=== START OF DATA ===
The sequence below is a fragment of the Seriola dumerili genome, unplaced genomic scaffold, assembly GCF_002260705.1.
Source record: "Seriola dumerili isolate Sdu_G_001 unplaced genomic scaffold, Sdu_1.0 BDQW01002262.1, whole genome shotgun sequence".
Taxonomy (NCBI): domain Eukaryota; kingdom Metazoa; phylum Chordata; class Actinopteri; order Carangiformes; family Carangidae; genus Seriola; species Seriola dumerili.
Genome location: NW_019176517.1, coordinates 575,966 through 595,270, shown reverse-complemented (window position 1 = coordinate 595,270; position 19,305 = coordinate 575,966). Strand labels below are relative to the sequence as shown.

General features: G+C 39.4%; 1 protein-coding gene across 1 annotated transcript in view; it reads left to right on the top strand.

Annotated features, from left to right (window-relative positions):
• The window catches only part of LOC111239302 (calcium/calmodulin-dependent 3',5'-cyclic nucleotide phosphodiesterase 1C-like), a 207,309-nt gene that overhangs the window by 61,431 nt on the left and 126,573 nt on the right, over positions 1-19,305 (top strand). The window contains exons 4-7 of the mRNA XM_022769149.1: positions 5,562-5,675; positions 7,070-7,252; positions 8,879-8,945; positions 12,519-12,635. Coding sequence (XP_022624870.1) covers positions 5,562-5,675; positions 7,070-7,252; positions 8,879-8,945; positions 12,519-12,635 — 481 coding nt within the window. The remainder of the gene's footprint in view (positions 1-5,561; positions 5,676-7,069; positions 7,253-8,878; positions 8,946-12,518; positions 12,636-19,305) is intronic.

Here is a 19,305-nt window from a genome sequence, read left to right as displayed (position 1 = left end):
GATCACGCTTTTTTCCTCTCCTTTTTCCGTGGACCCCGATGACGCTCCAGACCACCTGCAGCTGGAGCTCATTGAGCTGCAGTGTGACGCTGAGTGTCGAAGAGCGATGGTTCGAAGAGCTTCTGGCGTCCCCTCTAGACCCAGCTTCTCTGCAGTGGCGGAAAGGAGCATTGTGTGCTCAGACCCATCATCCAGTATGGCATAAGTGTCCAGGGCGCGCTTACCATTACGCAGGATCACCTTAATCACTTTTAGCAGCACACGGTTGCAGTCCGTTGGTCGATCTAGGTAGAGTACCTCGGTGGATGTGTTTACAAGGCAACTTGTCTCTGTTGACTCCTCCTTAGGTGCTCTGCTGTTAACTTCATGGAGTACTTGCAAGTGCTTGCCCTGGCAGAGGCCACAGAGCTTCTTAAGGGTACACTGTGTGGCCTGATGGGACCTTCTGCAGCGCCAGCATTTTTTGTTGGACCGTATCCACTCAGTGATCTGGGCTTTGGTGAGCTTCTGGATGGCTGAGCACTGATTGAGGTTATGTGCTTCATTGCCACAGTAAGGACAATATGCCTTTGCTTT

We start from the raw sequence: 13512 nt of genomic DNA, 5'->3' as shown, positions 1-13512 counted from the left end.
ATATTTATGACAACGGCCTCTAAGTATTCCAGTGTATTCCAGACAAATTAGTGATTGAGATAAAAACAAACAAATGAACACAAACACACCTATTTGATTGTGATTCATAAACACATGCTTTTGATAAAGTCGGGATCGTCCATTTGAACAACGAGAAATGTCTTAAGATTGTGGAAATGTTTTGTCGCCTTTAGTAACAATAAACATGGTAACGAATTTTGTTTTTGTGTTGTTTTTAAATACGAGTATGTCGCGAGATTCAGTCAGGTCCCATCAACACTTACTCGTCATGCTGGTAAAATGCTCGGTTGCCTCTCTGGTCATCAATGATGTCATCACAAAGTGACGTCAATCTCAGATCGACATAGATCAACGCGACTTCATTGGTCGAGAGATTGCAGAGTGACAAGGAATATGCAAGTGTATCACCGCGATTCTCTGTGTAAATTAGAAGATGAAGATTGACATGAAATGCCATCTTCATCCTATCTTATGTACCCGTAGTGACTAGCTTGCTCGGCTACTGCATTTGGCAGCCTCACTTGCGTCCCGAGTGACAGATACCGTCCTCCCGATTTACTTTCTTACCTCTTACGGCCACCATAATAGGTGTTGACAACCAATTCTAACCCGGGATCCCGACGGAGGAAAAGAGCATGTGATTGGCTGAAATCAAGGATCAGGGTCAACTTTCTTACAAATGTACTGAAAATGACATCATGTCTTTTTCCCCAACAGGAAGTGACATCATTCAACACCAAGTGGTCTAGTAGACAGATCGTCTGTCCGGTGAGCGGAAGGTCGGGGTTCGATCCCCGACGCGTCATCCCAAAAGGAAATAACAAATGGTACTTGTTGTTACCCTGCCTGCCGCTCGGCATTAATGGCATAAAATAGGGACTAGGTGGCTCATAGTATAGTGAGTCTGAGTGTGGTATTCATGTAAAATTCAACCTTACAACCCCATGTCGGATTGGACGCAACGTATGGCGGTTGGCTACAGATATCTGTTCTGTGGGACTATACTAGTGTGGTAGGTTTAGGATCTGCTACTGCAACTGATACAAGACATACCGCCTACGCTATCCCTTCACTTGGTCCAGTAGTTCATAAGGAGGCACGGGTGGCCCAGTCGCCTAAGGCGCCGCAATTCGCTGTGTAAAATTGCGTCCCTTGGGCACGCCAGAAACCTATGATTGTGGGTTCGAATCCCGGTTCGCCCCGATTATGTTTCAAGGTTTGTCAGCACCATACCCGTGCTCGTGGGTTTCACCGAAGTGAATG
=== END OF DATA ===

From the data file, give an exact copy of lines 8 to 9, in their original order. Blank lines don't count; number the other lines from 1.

Here is a 19,305-nt window from a genome sequence, read left to right as displayed (position 1 = left end):
GATCACGCTTTTTTCCTCTCCTTTTTCCGTGGACCCCGATGACGCTCCAGACCACCTGCAGCTGGAGCTCATTGAGCTGCAGTGTGACGCTGAGTGTCGAAGAGCGATGGTTCGAAGAGCTTCTGGCGTCCCCTCTAGACCCAGCTTCTCTGCAGTGGCGGAAAGGAGCATTGTGTGCTCAGACCCATCATCCAGTATGGCATAAGTGTCCAGGGCGCGCTTACCATTACGCAGGATCACCTTAATCACTTTTAGCAGCACACGGTTGCAGTCCGTTGGTCGATCTAGGTAGAGTACCTCGGTGGATGTGTTTACAAGGCAACTTGTCTCTGTTGACTCCTCCTTAGGTGCTCTGCTGTTAACTTCATGGAGTACTTGCAAGTGCTTGCCCTGGCAGAGGCCACAGAGCTTCTTAAGGGTACACTGTGTGGCCTGATGGGACCTTCTGCAGCGCCAGCATTTTTTGTTGGACCGTATCCACTCAGTGATCTGGGCTTTGGTGAGCTTCTGGATGGCTGAGCACTGATTGAGGTTATGTGCTTCATTGCCACAGTAAGGACAATATGCCTTTGCTTT